To start off go with Mernards track, cheap well made and if the trains are not a real hit no big investment. As for power, smaller transformers (set size) are better to start out. Low watts and made for little young engineers. If the transformer is used, just give it a good going over; many set transformers are sealed. So it’s check the line cord and plug. If the plug is polarized than is a newer version. Well worth going to a hobby shop and buying a new up to date version for complete safety.

I disagree, the wattage of starter-set transformers can be pretty quickly overwhelmed when you add cars, track-powered switches, lights, etc. Your MTH Z-500 should work to start, but a 75-watt to 100-watt would be ideal if you start to add to the layout. There's no reason why an older Lionel or American Flyer transformer can't be safely used by children.

Portlines Hobby has nice articles for phasing transformers and testing transformers for leakage, etc. Replace the cord, add a 3-amp thermal circuit breakers, and, while you're there, TVS diodes, and you can have an excellent, safe transformer that is affordable, too.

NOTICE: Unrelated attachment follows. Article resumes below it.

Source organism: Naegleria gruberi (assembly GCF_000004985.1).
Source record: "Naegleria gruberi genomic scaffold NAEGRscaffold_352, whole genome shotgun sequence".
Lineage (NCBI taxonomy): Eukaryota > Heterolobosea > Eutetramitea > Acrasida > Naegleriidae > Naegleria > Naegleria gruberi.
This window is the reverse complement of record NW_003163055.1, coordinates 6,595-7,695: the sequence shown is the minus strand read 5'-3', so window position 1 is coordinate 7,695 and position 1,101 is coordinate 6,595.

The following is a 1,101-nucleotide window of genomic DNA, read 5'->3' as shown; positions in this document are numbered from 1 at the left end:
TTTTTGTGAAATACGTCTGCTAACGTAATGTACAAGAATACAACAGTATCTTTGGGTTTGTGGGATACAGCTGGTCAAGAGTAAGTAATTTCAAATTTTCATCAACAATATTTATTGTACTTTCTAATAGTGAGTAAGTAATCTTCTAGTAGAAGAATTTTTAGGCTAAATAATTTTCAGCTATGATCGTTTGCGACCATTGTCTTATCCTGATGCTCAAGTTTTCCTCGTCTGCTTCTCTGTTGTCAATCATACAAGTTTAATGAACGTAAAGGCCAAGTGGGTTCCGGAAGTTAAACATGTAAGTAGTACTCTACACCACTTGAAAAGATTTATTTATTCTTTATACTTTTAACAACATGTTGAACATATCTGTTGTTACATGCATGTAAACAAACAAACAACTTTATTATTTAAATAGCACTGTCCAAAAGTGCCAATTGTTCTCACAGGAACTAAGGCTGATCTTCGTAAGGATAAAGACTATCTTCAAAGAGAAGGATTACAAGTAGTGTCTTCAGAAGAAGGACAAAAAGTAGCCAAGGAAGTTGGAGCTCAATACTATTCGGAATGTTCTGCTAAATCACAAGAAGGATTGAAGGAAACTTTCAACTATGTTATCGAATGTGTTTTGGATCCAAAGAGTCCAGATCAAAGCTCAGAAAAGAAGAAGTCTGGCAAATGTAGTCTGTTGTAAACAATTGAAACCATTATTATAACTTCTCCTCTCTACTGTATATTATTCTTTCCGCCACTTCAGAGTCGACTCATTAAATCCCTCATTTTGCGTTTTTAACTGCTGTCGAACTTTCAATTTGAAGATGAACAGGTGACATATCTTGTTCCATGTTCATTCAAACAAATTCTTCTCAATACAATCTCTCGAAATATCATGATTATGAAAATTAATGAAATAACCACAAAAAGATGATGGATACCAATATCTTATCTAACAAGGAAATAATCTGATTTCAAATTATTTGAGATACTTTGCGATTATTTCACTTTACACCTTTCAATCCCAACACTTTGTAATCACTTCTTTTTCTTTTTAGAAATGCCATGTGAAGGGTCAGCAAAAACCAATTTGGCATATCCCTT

Tubular track with an old transformer—go for it!

Last edited by Matt_GNo27
@Landsteiner posted:

I think from a safety and potential legal liability standpoint, I would not use ancient (i.e., postwar) transformers.  Something recently or currently for sale from Lionel, MTH, K-Line or MRC suitable for use with three rail trains.



Trains stores such as Charles Ro and Port Lines Hobby, sell refurbished postwar transformers, and many members of this forum use them with nary a problem, so I don't agree with the idea that they are inherently unsafe.

If you ensure that the equipment is safe and provide the parents with a standard warning about needing supervision, et cetera, then you've done your duty.

@Matt_GNo27 posted:

I disagree, the wattage of starter-set transformers can be pretty quickly overwhelmed when you add cars, track-powered switches, lights, etc. Your MTH Z-500 should work to start, but a 75-watt to 100-watt would be ideal if you start to add to the layout. There's no reason why an older Lionel or American Flyer transformer can't be safely used by children.

Portlines Hobby has nice articles for phasing transformers and testing transformers for leakage, etc. Replace the cord, add a 3-amp thermal circuit breakers, and, while you're there, TVS diodes, and you can have an excellent, safe transformer that is affordable, too.